Kennedy Krieger’s patient care programs offer an interdisciplinary treatment approach tailored to the individual needs of each child, throughout all stages of care.
Highly trained professionals from various disciplines and departments collaborate to design treatment plans specific to each patient's needs.
In addition to our neurobehavioral, rehabilitation, and pediatric feeding disorders inpatient units, we offer more than 55 outpatient clinics, along with several home and community programs.
- Kennedy Krieger Institute uses an interdisciplinary approach to treatment with many outstanding professionals working together to provide comprehensive patient care that incorporates multiple fields, including, but not limited to: audiology, behavioral psychology, child life and therapeutic recreation, neuropsychology, nursing, nutrition, occupational and physical therapies, social work, special education, and speech/language pathology.
- Kennedy Krieger is home to the International Center for Spinal Cord Injury (ICSCI), the world's first facility focused on researching and treating chronic spinal cord injuries and paralysis. While most other spinal cord programs concentrate on helping individuals learn to compensate for injuries believed to be permanent, the spinal cord injury center relies on an innovative treatment philosophy known as activity-based recovery to actually promote recovery of function, even in patients whose injuries occurred years ago.
- The success of Kennedy Krieger Institute’s Feeding Disorders Program can be attributed to its interdisciplinary combination of medical expertise in gastroenterology, behavioral psychology, nutrition, occupational therapy, nursing and social work to develop successful treatment programs that continue in the home, school and community. The Pediatric Feeding Disorders Continuum of Care transitions patients from the most intensive inpatient program, to a daily program, and then to a less intensive weekly outpatient clinic.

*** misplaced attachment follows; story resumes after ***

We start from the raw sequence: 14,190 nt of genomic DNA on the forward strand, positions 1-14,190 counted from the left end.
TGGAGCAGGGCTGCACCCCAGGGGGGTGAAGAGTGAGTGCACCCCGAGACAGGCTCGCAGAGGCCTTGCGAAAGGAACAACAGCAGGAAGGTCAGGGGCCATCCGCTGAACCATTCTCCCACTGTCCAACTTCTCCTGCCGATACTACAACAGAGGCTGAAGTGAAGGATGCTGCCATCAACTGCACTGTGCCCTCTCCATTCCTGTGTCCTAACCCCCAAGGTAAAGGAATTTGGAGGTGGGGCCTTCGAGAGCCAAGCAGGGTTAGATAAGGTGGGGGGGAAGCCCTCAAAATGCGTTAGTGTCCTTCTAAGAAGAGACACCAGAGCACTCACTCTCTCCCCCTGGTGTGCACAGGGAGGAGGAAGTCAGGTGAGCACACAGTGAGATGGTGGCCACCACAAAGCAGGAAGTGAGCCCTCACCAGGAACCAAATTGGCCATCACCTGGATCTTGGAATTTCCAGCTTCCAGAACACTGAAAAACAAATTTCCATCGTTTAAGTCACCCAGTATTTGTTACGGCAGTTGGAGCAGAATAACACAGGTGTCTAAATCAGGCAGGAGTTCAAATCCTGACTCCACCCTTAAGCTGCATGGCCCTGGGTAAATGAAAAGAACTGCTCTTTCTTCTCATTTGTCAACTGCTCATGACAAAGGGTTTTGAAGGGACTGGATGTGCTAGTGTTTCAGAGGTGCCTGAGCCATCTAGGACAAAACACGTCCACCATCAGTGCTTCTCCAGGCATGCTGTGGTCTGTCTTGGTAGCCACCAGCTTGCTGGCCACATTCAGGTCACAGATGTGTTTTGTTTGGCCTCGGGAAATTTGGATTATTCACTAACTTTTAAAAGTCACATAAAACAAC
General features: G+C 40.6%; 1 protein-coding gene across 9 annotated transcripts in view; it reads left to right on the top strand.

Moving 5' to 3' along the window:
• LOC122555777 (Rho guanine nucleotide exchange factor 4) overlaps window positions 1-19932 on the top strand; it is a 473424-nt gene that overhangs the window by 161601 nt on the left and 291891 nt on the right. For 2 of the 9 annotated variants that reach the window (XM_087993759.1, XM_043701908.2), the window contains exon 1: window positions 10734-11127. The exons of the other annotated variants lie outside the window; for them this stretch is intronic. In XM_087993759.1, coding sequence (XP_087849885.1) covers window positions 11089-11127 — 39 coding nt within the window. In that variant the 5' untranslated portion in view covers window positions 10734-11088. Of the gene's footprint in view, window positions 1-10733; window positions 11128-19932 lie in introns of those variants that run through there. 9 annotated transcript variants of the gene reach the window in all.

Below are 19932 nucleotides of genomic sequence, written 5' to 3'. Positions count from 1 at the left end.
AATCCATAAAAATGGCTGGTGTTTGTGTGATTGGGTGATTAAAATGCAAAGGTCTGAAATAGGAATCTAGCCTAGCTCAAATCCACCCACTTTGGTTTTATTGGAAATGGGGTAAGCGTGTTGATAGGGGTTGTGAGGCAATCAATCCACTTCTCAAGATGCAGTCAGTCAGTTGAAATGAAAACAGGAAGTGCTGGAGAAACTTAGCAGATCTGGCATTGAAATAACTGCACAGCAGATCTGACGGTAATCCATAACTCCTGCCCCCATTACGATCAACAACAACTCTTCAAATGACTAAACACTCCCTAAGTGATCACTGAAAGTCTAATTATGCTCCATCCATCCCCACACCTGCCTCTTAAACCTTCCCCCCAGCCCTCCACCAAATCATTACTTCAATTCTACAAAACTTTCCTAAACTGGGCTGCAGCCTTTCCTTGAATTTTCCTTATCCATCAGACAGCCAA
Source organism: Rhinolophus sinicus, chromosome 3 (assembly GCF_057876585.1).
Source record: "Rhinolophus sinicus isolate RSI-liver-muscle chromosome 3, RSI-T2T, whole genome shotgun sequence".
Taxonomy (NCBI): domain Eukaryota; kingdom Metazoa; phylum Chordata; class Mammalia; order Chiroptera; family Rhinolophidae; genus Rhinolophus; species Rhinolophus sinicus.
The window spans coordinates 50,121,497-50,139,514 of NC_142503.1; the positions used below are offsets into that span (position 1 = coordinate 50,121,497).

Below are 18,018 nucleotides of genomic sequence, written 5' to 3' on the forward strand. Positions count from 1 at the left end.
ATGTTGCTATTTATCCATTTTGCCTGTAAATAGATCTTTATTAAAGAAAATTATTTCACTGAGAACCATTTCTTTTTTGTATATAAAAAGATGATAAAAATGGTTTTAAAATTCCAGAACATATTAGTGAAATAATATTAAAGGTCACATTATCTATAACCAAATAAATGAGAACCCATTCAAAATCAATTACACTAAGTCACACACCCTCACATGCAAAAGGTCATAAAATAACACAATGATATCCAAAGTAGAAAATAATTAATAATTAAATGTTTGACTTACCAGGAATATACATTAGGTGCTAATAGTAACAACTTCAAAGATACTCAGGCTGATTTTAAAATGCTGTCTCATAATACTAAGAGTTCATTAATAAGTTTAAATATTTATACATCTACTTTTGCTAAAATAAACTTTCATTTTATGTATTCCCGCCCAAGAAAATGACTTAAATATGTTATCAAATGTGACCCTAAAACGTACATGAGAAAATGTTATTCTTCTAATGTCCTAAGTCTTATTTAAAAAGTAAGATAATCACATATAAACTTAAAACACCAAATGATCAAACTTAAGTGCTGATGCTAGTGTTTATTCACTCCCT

- Kennedy Krieger Institute’s Center for Genetic Muscle Disorders provides expert clinical care to children and adults with muscle disorders such as muscular dystrophy and congenital myopathy in the Baltimore-Washington region and across the nation. The center offers leading research programs both in the clinical and laboratory setting.
- Through its inpatient Neurobehavioral Unit, Kennedy Krieger is leading the way in treating children with developmental disabilities and severe behavioral problems, who have not had success with community-based treatment. Continuing services on an outpatient level enables individuals to successfully transition back into their homes, schools and communities.
- The Institute operates one of the most successful pediatric rehabilitation programs in the world. Kennedy Krieger's Rehabilitation Continuum of Care helps children recovering from strokes, traumatic brain injury and orthopedic surgery learn to participate as fully as possible in home, school and community life.
- Autism is now the second most common developmental disability, affecting as many as 1 in 68 children. The Center for Autism and Related Disorders (CARD) at Kennedy Krieger Institute is a multi-faceted, multidisciplinary program that combines research, assessment, therapeutic, community outreach and training. CARD endorses a flexible treatment approach, adjusting the core set of methods used and goals of intervention to meet the needs of each child and his or her family. CARD is comprised of three primary programs: its REACH research component, named one of eight national centers for autism; a clinical program providing comprehensive assessments, diagnosis and treatment plans; and the Achievements day therapy program, which serves children between the ages of 2 and 5 years, 11 months.
- Children with rare genetic disorders come from around the world to be treated by physicians and other specialists from Kennedy Krieger’s highly specialized Neurogenetics Program. This team offers diagnosis and treatment of peroxisomal disorders such as Adrenoleukodystrophy and Zellweger syndrome.